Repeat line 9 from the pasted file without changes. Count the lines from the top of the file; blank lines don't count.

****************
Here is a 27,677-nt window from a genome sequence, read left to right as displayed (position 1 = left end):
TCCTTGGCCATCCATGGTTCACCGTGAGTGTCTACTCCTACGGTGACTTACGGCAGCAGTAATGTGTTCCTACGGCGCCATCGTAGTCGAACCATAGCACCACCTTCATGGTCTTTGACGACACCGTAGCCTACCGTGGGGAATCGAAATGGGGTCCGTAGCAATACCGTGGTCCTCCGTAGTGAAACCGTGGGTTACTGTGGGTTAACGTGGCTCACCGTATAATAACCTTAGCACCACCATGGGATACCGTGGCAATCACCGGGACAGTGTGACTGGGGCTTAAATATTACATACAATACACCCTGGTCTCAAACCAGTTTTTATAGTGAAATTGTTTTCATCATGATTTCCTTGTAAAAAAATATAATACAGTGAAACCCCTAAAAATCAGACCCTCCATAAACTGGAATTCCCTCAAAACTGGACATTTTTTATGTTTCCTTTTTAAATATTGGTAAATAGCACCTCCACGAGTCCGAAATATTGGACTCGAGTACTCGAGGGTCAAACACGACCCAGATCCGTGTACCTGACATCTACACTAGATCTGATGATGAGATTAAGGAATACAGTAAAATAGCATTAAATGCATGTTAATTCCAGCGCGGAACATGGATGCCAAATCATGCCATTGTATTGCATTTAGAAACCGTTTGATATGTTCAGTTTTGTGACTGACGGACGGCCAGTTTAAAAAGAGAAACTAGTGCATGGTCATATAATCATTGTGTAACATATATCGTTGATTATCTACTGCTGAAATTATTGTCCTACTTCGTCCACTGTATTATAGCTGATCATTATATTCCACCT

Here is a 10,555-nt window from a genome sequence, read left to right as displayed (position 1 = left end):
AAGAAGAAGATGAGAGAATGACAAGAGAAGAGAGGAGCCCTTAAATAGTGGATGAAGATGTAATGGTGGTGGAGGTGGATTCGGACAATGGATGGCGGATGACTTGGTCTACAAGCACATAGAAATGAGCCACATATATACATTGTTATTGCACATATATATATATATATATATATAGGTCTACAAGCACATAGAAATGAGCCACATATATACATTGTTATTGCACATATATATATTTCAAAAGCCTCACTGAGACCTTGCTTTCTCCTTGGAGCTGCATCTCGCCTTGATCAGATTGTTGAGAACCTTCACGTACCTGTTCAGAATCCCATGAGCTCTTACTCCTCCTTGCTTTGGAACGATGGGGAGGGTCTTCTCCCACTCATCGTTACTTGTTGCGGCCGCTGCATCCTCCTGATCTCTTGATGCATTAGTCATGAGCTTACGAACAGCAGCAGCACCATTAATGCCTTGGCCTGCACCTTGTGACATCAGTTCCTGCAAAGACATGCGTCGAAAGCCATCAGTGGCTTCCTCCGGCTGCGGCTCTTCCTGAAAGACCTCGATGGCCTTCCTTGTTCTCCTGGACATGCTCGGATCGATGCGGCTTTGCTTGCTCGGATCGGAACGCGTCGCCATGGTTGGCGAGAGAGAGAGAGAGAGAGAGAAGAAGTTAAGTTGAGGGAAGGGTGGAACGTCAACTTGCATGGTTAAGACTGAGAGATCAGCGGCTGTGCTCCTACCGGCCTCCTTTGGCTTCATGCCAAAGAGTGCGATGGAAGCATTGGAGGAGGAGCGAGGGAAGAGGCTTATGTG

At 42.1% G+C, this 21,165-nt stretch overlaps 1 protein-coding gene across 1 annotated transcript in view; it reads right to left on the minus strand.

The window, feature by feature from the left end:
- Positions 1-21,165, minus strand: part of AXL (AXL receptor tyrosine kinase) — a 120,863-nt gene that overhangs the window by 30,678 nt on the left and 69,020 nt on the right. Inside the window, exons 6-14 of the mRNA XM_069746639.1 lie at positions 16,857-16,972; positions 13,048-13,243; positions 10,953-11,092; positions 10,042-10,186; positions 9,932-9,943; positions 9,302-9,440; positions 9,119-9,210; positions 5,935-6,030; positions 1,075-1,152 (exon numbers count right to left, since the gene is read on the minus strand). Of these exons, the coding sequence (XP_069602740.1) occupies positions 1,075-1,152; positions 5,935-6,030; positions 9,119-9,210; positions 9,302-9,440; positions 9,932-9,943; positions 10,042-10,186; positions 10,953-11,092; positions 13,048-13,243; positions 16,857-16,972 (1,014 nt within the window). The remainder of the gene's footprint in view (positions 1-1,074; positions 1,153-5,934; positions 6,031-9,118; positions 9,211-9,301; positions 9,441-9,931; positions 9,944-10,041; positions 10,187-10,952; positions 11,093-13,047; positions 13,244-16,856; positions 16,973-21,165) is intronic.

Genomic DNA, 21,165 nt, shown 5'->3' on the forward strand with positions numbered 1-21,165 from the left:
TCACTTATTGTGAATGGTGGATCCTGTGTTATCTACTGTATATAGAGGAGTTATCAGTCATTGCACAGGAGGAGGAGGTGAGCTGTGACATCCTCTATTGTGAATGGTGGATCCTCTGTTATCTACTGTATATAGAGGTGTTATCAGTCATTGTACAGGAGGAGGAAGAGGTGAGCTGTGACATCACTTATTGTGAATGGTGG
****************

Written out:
TCACTTATTGTGAATGGTGGATCCTGTGTTATCTACTGTATATAGAGGAGTTATCAGTCATTGCACAGGAGGAGGAGGTGAGCTGTGACATCCTCTATTGTGAATGGTGGATCCTCTGTTATCTACTGTATATAGAGGTGTTATCAGTCATTGTACAGGAGGAGGAAGAGGTGAGCTGTGACATCACTTATTGTGAATGGTGG